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Journal of American Folklore 116.462 (2003) 490-491

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Encyclopedia of Urban Legends. By Jan Harold Brunvand. Illustrated by Randy Hickman. (Santa Barbara, Calif.: ABC-CLIO, 2001. Pp. xxxiv + 525, preface, introduction, incidental illustrations, selected bibliography, index.)

Urban legends have become part and parcel of everyday life in America. The stories are familiar—tales of food, travel, crime, romance, sex, shopping, technology, scientific discovery, pets and the like—yet many Americans often fail to recognize the legends and their various permutations as they exchange them in electronic mail, debate them over dinner, or watch them being played out in movies. That being the case, Jan Brunvand has done both everyday America and academia a good turn by compiling in the Encyclopedia of Urban Legends what seems to be a comprehensive collection of these all-too-believable, but mostly apocryphal, stories that entertain us and enrich our daily lives.

Beginning with an introduction that defines the "urban legend" concept and then provides a general outline of the history of urban legend studies in the United States and abroad, Brunvand's text contains entries for some 300-plus individual legends and several dozen more discussions of legend themes such as tourist horror stories, fast food, sex in the classroom, and the like. By detailing these hundreds of individual legends and their variants, explaining prevalent and reoccurring urban legend themes, and discussing the range of possible scholarly approaches to the genre, Brunvand has managed to embrace nearly every aspect of this modern folk narrative. Other entries in the book briefly examine the multiple connections of urban legends to religion, literature, film, television, tabloids, comic books, music, and other areas of popular culture. Another group of entries is focused specifically on various scholarly approaches to interpreting the lore. These entries typically include the historical, theoretical, and international aspects of the approaches. The end result is a compilation that is not only an exhaustive treatment of urban legends of the United States, Britain, Canada, and other English-speaking countries, but a virtual paradigm for collecting, classifying, and analyzing urban legend texts and performances internationally.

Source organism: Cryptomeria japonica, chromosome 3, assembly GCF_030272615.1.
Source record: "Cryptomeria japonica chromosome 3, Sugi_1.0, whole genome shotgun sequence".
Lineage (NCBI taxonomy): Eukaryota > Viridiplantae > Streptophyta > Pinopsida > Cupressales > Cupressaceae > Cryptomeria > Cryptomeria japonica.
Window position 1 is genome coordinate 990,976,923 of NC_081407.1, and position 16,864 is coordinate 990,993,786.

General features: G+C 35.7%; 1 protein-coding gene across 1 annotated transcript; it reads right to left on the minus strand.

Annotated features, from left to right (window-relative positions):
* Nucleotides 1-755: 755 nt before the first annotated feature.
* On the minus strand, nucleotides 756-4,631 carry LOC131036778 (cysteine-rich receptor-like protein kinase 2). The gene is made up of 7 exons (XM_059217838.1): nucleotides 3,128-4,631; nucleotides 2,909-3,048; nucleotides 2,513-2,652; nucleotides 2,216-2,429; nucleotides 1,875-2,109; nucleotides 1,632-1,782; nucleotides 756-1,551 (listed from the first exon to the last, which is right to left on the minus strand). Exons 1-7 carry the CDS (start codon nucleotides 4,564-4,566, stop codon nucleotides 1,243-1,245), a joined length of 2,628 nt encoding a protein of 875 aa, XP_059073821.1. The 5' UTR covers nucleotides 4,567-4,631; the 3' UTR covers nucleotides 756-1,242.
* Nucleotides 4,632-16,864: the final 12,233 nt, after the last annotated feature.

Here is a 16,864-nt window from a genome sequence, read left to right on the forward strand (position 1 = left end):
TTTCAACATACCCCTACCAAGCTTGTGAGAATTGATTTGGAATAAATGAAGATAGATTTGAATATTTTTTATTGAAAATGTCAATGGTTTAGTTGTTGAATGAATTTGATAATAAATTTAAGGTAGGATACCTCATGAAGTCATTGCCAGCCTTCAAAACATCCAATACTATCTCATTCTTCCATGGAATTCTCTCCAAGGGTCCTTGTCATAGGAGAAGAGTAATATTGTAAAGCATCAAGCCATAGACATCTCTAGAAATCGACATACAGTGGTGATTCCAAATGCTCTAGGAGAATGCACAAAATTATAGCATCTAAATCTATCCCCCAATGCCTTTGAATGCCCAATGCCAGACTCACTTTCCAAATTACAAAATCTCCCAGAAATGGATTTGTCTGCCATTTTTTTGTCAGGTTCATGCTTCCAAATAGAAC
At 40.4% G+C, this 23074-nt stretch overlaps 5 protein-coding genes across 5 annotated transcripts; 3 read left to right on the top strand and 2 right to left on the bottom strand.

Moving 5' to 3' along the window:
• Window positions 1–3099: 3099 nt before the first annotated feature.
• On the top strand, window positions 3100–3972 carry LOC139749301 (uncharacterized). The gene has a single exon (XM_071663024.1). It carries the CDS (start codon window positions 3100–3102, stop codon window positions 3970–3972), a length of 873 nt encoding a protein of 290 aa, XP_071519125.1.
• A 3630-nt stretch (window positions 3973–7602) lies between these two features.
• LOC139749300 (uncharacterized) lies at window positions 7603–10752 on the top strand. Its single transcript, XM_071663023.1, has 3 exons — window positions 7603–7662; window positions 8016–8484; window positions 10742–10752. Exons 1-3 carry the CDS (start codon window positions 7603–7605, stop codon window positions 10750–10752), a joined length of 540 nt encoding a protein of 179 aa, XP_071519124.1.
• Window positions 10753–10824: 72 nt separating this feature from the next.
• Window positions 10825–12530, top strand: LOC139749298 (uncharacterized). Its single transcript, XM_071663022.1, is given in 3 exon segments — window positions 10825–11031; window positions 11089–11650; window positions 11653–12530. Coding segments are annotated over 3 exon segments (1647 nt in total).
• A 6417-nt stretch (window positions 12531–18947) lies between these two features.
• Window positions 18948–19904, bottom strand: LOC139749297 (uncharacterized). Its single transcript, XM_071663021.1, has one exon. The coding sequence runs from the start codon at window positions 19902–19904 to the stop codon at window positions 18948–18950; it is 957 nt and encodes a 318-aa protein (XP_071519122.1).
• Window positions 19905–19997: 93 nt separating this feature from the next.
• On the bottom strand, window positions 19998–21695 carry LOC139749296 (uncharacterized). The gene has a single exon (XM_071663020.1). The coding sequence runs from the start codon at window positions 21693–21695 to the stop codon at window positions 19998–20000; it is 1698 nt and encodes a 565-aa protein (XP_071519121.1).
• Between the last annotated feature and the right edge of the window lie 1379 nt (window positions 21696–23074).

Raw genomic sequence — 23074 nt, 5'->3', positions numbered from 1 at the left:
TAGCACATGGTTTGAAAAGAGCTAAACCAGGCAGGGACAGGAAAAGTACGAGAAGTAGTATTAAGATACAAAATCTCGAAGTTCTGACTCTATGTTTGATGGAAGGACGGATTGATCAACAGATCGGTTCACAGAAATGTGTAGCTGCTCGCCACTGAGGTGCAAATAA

Arranged alphabetically, the Encyclopedia of Urban Legends entries include many of the contemporary legends we have come to know and love. Lesser-known tales and their variants from around the globe join old favorites like "AIDS Mary," "The Vanishing Hitchhiker," and "The Death Car." The collection includes discussions of some legend motifs dating back several centuries but focuses principally on the past several decades of the academic study of legends and includes several references as recent as 2001. Because Brunvand is such a prolific and widely published American scholar in this subject area, it is not surprising that many of the references cited in the individual entries are his. Nonetheless, he draws broadly from across the folklore community and cites many of the best scholars, past and present, of American and contemporary legend folklore.

The best element for the general reader is likely to be the extremely readable nature of the text; the smooth narrative reads like very few other encyclopedias. Beginning folklore students will appreciate the historical and methodological considerations of urban legend themes and the fairly robust bibliography. The best parts for advanced scholars are apt to be the individual legend narratives and their variants as well as the discussions of scholarly approaches to the field, especially the informed [End Page 490] discussions of the growing awareness of the international character of the genre. All readers interested in the field will certainly appreciate Brunvand's mastery of the topic, the cross-referenced entries, and the inclusion of directions for finding some of the contemporary legend materials available on the Internet. Although the Encyclopedia of Urban Legends is intended primarily as a reference work, its liveliness might make a useful undergraduate course textbook.

Todd A. Hanson
Los Alamos National Laboratory



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